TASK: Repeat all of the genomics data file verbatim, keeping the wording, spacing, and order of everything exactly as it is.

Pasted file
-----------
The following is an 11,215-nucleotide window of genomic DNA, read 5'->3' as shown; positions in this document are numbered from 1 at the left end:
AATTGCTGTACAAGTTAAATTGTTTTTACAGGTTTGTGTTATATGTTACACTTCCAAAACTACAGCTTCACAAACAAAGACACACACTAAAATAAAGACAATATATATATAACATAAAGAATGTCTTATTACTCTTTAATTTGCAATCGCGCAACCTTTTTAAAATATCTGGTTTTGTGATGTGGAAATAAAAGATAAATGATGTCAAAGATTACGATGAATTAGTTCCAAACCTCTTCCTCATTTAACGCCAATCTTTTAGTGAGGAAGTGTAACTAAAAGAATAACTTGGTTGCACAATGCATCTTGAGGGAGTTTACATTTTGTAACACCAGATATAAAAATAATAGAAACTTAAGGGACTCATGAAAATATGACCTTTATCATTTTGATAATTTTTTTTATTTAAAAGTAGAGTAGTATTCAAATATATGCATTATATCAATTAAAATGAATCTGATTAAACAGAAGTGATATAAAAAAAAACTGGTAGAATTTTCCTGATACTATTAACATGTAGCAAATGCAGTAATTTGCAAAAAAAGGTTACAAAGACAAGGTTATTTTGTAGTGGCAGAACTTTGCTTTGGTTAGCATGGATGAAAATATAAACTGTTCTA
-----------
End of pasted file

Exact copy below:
The following is an 11,215-nucleotide window of genomic DNA, read 5'->3' as shown; positions in this document are numbered from 1 at the left end:
AATTGCTGTACAAGTTAAATTGTTTTTACAGGTTTGTGTTATATGTTACACTTCCAAAACTACAGCTTCACAAACAAAGACACACACTAAAATAAAGACAATATATATATAACATAAAGAATGTCTTATTACTCTTTAATTTGCAATCGCGCAACCTTTTTAAAATATCTGGTTTTGTGATGTGGAAATAAAAGATAAATGATGTCAAAGATTACGATGAATTAGTTCCAAACCTCTTCCTCATTTAACGCCAATCTTTTAGTGAGGAAGTGTAACTAAAAGAATAACTTGGTTGCACAATGCATCTTGAGGGAGTTTACATTTTGTAACACCAGATATAAAAATAATAGAAACTTAAGGGACTCATGAAAATATGACCTTTATCATTTTGATAATTTTTTTTATTTAAAAGTAGAGTAGTATTCAAATATATGCATTATATCAATTAAAATGAATCTGATTAAACAGAAGTGATATAAAAAAAAACTGGTAGAATTTTCCTGATACTATTAACATGTAGCAAATGCAGTAATTTGCAAAAAAAGGTTACAAAGACAAGGTTATTTTGTAGTGGCAGAACTTTGCTTTGGTTAGCATGGATGAAAATATAAACTGTTCTA